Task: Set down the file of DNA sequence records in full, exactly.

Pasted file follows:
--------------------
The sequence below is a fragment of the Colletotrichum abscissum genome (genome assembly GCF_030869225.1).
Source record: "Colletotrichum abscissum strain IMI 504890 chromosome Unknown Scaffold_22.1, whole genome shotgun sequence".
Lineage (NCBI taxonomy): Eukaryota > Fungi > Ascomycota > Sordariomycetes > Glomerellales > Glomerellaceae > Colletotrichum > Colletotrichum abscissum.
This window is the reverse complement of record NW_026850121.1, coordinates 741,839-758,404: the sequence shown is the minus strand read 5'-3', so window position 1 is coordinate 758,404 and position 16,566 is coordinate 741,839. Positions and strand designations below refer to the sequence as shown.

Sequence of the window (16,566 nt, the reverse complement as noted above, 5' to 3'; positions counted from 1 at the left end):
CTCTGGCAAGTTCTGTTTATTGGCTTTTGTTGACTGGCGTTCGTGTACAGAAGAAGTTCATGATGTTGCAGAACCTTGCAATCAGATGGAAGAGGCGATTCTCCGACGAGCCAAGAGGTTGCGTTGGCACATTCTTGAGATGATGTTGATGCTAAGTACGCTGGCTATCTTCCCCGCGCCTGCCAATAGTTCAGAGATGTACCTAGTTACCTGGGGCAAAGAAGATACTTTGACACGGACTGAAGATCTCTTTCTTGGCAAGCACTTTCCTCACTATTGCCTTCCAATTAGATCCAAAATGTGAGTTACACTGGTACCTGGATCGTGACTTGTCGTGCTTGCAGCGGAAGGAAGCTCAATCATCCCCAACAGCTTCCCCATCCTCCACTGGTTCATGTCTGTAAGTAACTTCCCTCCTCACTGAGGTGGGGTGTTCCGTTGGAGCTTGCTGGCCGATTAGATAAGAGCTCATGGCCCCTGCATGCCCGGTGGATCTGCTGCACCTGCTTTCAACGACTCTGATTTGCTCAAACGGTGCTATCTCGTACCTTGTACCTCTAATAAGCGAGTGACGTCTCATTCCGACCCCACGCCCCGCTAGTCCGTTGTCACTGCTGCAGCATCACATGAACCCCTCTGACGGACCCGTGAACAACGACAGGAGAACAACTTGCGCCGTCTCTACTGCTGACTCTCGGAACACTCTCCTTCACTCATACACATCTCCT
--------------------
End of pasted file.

The sequence below is a fragment of the Colletotrichum abscissum genome (genome assembly GCF_030869225.1).
Source record: "Colletotrichum abscissum strain IMI 504890 chromosome Unknown Scaffold_22.1, whole genome shotgun sequence".
Lineage (NCBI taxonomy): Eukaryota > Fungi > Ascomycota > Sordariomycetes > Glomerellales > Glomerellaceae > Colletotrichum > Colletotrichum abscissum.
This window is the reverse complement of record NW_026850121.1, coordinates 741,839-758,404: the sequence shown is the minus strand read 5'-3', so window position 1 is coordinate 758,404 and position 16,566 is coordinate 741,839. Positions and strand designations below refer to the sequence as shown.

Sequence of the window (16,566 nt, the reverse complement as noted above, 5' to 3'; positions counted from 1 at the left end):
CTCTGGCAAGTTCTGTTTATTGGCTTTTGTTGACTGGCGTTCGTGTACAGAAGAAGTTCATGATGTTGCAGAACCTTGCAATCAGATGGAAGAGGCGATTCTCCGACGAGCCAAGAGGTTGCGTTGGCACATTCTTGAGATGATGTTGATGCTAAGTACGCTGGCTATCTTCCCCGCGCCTGCCAATAGTTCAGAGATGTACCTAGTTACCTGGGGCAAAGAAGATACTTTGACACGGACTGAAGATCTCTTTCTTGGCAAGCACTTTCCTCACTATTGCCTTCCAATTAGATCCAAAATGTGAGTTACACTGGTACCTGGATCGTGACTTGTCGTGCTTGCAGCGGAAGGAAGCTCAATCATCCCCAACAGCTTCCCCATCCTCCACTGGTTCATGTCTGTAAGTAACTTCCCTCCTCACTGAGGTGGGGTGTTCCGTTGGAGCTTGCTGGCCGATTAGATAAGAGCTCATGGCCCCTGCATGCCCGGTGGATCTGCTGCACCTGCTTTCAACGACTCTGATTTGCTCAAACGGTGCTATCTCGTACCTTGTACCTCTAATAAGCGAGTGACGTCTCATTCCGACCCCACGCCCCGCTAGTCCGTTGTCACTGCTGCAGCATCACATGAACCCCTCTGACGGACCCGTGAACAACGACAGGAGAACAACTTGCGCCGTCTCTACTGCTGACTCTCGGAACACTCTCCTTCACTCATACACATCTCCT